Russo Marks Third Year

Dennis Evanosky - City Manager John Russo listens to a speaker at a recent City Council meeting.

After three years at Alameda’s helm City Manager John Russo said that things are going well. When he arrived here the city was still reeling from the May 30, 2011, Raymond Zack drowning. The fire department’s failure to rescue Zack polarized the community. 

The city hired Ruben D. Grijalva to study what happened. The retired fire marshal faulted the city for not having a water rescue program in place. That has changed under Russo’s watch. 
Russo points to a second event that helped bring the community back together. On May 9, 2011, three weeks before the Zack drowning, Lawrence Berkeley National Laboratory announced that Alameda Point was on its short list of choices for a second campus. 

On July 13, 2011, Alameda Point came alive with a barbecue. A cross-section of the community celebrated the possibility that the lab’s new campus might grace the Point.  Despite all the petty differences inherent in small-town politics, Russo said that the community came together behind the idea of bringing the lab to Alameda. “They packed the theater at Alameda Point and told representatives from the lab how wonderful Alameda is. Everybody was in place and everyone was on the same team.” 

Russo said that after that gathering people became more civil.  This new civility allowed all parties a safe place to negotiate. He said that he noticed, and still enjoys, “a newer, fresher tone at City Council meetings, where better debate is leading to better legislation.”

He said the city under his administration has done its part to blunt any lack of civility from city staff. “You don’t hear too much about conspiracy theories and stonewalling the public is gone,” he said. “Even the city’s sharpest critics have to admit that information is available promptly.”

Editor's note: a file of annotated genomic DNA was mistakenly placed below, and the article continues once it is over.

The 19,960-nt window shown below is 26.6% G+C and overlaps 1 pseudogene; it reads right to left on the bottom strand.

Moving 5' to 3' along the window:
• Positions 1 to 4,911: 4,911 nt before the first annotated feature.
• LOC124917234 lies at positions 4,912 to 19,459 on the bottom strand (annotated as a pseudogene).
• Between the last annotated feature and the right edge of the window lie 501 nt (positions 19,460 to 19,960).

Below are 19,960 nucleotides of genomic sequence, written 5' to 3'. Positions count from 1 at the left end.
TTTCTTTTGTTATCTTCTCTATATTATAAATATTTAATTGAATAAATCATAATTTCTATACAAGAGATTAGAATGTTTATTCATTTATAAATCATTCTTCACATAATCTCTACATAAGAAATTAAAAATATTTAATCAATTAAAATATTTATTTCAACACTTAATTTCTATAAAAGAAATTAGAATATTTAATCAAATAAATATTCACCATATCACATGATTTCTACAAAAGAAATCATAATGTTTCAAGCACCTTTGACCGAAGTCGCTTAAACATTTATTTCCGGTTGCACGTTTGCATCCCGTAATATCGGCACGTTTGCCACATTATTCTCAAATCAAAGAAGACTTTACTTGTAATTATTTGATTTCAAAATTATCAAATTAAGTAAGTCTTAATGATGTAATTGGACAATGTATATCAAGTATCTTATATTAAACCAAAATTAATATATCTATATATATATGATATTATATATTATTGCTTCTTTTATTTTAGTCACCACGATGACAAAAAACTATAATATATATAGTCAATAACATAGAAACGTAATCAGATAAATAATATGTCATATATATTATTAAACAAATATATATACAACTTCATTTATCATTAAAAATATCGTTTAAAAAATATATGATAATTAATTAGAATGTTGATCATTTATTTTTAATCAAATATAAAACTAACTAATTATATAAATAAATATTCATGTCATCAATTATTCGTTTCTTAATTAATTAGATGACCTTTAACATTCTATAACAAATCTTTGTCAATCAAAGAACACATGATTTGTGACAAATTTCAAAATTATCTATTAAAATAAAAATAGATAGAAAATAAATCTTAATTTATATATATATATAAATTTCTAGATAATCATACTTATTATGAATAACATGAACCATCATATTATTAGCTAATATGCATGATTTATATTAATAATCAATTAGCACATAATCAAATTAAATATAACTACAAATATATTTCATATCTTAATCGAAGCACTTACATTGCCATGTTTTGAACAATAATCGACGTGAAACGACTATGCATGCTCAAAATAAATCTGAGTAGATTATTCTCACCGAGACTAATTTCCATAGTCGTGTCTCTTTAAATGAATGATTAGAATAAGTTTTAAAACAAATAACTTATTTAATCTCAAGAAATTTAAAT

Russo also pointed out issues he faced in his first three years that his administration has handled “without creating a ruckus,” the threat of a city bankruptcy and the turnover in executive management positions with some of the former managers suing the city among them. “These issues are off the table,” he said. “The evolution of city politics is now happening in a positive way.”

He recalled the threat of Ron Cowan putting homes on the Mif Albright Golf Course and the idea that some floated that the city brought Russo in to hand Alameda Point over to SunCal. SunCal is gone and, not only is “the Mif” open for golf, the course got a makeover in the bargain. 

Russo said that the city no longer faces going broke, an issue that was front and center when he came to town. Alameda has more money in the General Fund reserve than before: 33 percent as opposed to an earlier 24 percent, where the requirement is 20 percent. “Our bond rating is AA+, better than most cities,” he said.  Russo pointed out that this rating allowed the city to refinance a bond and use the savings to build the emergency operations center without tapping into city funds. 

Russo pointed to several ways his administration has tightened the city’s belt. “We are providing the same services with fewer employees,” he said. “And we have money in the bank because we are maintaining expenditures below budget.” He explained that city staff looks at everything to make sure there is no overspending. 

He also said that city employees are paying more to help cover the cost of their retirement and health- care benefits. 

Saving and belt tightening are important. “We are going to need that money,” Russo said. “Earlier decisions are coming home to roost.” For example, the state of California is increasing the premiums it charges cities to cover pensions. 

Earlier this year the California Public Employees’ Retirement System (CalPERS) increased the rate local government agencies must pay into the system to fund future pension payments of their employees. 

“We need more money to cover that increase, and everyone has to pitch in.” The city may have to increase the amount that its employees contribute to their pensions and health plans. In addition, the city might have to ask more from taxpayers in the form of an increase in sales tax and higher fees for services. 

As far as the future is concerned, Russo said that he has no crystal ball, but that he is “guardedly optimistic.” He points to Alameda’s ability to have that important civilized dialog — a discourse born that July day on Alameda Point when everyone came together to let Lawrence Berkeley National Laboratory representatives know what a wonderful place we live in. Russo hopes to keep that dialog alive and keep making the Island City a better place.